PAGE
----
This is the social climate in which the country saw the introduction of restaurants. Be they called coffee houses, oyster houses, boardinghouses, dining rooms or dining halls — the terminology and nuances changing with region, locality, industry and proprietor preference — dining establishments in name and number thrived in urban centers in the mid- to late 19th century, an outcome of an evolving middle class. These places often hired black workers and catered to white men — and, only occasionally, white women, who typically required white male accompaniment to enter. Even through the early 1900s, unescorted white women were often identified as prostitutes and outwardly dismissed from respectable establishments, with select restaurants permitting solo white women or white ladies’ groups to dine in private rooms, usually only during the day, and always out of men’s sight.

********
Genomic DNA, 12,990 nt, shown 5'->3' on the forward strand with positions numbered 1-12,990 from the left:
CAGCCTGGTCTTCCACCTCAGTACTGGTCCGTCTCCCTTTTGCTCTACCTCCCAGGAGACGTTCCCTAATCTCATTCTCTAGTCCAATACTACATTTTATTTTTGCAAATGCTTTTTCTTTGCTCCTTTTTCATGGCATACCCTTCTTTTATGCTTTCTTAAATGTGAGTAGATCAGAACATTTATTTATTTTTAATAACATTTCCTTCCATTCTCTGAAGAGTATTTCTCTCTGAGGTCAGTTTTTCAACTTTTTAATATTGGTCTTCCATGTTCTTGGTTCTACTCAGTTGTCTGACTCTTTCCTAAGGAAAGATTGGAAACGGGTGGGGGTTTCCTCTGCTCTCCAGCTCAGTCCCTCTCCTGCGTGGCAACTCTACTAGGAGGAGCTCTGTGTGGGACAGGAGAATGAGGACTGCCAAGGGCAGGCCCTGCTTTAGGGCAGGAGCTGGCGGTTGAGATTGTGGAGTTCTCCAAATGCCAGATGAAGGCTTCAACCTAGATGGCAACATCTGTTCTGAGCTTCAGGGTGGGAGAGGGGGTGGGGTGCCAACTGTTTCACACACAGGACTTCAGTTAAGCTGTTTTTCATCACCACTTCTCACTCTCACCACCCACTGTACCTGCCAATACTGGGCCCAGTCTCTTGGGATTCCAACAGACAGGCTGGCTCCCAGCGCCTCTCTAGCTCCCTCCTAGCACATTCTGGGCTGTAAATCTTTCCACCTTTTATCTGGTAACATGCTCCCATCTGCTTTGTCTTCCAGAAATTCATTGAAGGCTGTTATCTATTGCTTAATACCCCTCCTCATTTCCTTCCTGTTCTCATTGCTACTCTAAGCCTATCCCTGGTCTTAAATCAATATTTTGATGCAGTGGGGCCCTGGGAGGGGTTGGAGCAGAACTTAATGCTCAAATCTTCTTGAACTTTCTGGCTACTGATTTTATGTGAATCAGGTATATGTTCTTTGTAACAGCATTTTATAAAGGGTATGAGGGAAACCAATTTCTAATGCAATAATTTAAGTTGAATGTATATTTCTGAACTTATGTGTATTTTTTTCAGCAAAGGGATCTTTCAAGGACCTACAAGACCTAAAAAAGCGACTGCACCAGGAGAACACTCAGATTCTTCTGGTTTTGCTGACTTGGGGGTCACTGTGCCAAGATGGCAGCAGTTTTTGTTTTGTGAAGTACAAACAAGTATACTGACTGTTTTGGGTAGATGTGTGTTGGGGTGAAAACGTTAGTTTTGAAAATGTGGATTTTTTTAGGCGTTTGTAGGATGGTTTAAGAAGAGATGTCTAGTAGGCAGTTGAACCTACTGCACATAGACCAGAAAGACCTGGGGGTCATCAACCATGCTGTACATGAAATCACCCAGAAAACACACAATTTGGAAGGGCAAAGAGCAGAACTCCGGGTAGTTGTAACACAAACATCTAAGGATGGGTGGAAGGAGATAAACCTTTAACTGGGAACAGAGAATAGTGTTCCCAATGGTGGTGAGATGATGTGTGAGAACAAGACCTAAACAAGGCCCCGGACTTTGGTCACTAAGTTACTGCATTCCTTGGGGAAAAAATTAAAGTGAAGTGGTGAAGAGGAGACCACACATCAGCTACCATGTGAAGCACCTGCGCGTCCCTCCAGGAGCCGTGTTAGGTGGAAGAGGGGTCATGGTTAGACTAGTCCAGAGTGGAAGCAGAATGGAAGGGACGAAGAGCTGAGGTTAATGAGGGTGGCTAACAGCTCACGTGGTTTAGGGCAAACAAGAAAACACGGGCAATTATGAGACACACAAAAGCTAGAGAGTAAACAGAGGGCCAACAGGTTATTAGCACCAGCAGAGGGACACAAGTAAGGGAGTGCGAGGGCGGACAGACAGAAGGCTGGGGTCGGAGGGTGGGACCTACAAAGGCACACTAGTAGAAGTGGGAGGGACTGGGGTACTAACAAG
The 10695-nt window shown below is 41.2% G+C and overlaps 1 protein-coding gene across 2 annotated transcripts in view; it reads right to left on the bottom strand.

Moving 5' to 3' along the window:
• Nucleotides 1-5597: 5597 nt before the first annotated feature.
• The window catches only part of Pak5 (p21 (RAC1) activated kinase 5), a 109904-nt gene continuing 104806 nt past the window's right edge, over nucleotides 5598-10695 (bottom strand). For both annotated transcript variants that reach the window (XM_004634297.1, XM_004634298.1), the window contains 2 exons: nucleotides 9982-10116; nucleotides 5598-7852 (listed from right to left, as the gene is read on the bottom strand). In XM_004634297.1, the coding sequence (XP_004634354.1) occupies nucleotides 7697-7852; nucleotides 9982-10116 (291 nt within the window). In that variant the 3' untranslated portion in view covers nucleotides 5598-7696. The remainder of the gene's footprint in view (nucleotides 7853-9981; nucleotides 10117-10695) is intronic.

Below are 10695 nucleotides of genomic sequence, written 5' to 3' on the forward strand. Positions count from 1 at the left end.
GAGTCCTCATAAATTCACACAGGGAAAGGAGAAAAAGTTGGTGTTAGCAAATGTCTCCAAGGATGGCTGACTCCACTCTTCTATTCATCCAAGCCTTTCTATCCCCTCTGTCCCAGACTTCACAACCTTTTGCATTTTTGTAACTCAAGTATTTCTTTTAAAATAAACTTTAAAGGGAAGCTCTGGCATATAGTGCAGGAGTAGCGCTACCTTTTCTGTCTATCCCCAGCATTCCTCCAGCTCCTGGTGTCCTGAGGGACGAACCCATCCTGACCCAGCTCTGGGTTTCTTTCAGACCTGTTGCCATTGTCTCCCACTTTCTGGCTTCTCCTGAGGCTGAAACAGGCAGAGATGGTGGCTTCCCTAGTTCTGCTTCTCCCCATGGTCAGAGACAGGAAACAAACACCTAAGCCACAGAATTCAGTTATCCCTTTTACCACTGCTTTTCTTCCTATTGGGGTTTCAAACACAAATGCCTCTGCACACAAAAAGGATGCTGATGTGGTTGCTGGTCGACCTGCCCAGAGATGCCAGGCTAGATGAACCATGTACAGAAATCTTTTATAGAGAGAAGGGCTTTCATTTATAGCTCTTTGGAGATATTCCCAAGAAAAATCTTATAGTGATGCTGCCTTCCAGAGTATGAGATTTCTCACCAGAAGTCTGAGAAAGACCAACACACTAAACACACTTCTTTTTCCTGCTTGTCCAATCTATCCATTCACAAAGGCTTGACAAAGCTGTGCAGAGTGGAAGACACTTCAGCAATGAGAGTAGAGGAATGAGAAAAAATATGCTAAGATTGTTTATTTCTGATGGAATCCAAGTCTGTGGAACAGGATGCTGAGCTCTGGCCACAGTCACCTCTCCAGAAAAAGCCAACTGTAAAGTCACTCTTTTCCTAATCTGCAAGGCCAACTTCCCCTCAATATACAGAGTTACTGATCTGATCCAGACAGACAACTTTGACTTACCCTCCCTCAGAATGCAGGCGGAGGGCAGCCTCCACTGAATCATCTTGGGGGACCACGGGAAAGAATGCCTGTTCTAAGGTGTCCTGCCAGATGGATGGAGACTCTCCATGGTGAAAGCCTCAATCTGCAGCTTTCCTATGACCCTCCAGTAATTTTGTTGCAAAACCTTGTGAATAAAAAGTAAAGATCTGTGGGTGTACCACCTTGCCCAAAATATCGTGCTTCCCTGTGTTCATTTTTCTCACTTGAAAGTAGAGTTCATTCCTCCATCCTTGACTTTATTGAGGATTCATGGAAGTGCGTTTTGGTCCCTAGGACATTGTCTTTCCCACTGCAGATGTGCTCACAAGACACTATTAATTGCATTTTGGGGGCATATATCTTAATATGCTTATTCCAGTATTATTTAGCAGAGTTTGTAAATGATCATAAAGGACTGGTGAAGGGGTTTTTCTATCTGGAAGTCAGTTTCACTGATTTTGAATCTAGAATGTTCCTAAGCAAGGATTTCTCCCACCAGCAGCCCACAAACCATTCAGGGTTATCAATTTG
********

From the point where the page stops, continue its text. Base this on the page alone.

There is more I’d like to say on the subject of women’s history of dining out in America, on the pervasive inconsistencies in how black and white women engaged in that pursuit of pleasure, especially during so-called “women’s” suffrage. For now, let’s understand that the cultural space allotted for dining out, the social practice of eating at ease in public, was not created for the enjoyment of black people or other people of color. But the practice was often expected to be upheld by the service of black people and nonwhite immigrants. And while white women advocated politically and socially to be afforded a seat at the table and handed the same menu as white men (with published prices, thank you), it was predominantly black people’s courage in the face of mob violence, sit-ins, litigation, civil unrest and relentless protest that granted me, an African American woman, the confidence to walk through any restaurant door with the expectation of service.